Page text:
At that moment, all of the hard work of the past few days made sense; washing the dishes in icy water, waking up at dawn, walking till you could breathe no more and still walking a step further, it all had culminated into that single view and that single moment. That was the moment of celebration, and celebrate it we did. We climbed up the snow and slid down, covered ourselves and others around us in snow and did it all over again till our feet would slide in the snow and we could climb up no more. Every single picture, every single video, and every single smile, felt new and for the first time ever. As the sky darkened and gray clouds gathered overhead, we started our descent to the Maggi Point. We ate like champions, even though it was Maggi, and seeing how Maggi has essentially been banned now, a dangerous diet of champions it was. After the food, everybody sunk back to the place where they sat and let themselves relax. It was an hour later that we headed back to the summit camp. Every story we shared that night was from an exhausted yet satisfied mouth that fell on tired yet content ears. It is one thing for one to be happy with the journey, but it is simply and enchantingly so another form of happiness when the journey and the peak are one and the same and happiness isn’t even a choice but the obvious result.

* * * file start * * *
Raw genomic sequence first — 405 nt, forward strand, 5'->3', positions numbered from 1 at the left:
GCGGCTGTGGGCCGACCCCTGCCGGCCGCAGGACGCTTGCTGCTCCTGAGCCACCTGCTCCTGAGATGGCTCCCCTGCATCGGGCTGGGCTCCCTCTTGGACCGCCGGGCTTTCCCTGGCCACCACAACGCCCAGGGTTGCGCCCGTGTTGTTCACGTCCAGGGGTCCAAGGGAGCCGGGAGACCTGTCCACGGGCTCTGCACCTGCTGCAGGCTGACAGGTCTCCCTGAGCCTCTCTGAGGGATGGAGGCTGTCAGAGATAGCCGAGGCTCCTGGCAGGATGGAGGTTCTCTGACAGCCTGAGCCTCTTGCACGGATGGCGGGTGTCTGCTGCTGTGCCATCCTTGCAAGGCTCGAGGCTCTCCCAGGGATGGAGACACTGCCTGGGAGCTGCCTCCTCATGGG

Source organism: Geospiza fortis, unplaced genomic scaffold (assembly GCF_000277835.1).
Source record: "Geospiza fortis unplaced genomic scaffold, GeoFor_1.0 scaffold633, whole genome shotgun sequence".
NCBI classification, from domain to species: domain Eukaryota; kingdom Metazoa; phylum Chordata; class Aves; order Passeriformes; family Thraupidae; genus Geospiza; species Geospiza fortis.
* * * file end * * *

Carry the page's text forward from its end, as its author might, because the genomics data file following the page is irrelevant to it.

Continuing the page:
With heavy hearts, we said goodbye to the Summit Camp and returned back to the base camp. At night, at the base camp, we celebrated our achievement again by being the audience and participants to the local folk dance and though our feet wouldn’t move as much we’d liked, we danced nonetheless. Have you ever woken, went to window, open it and see the sun shining pleasantly right at you? At that moment, the body suddenly fills with life and everything in the world feels more colorful. That is exactly how we felt after having claimed the summit. When we boarded the bus back to Delhi, I didn’t imagine that I would feel sad or so heavy in heart, but I did; I wasn’t ready to leave Manali but I had to. It seemed that the nature picked up on our mood and till we fell asleep, it rained heavily and the heaviness in the heart seemed to compliment the heavy rain. At the moment of goodbye, hugs were exchanged, eyes moistened, the very first moments of meeting were recalled, and although smiles were reflected, the people and the place had taken a hold over the heart and the memories which weren’t easy to shake off. I fell in love with Nature all over again. It’s been two weeks since the trek has ended, and still I can’t stop thinking of random and loose memories from there. I wonder when it stops, if it does; but I know that this trip has sincerely inspired me to climb high and swim low in search of the happiness that brushed me by on that peak at that day. If I had to condense it in a single line, we emptied all of ourselves during the trek and filled it up with something beautiful and better.
P.S. All the images have been taken by me personally and the rights, any and all, rest with me.
This entry has been shortlisted for Holidify’s Travelogue Writing Contest in association with Linger. The content and pictures may not be used without prior permission of the author.
Submitted by: Nitish Chaudhary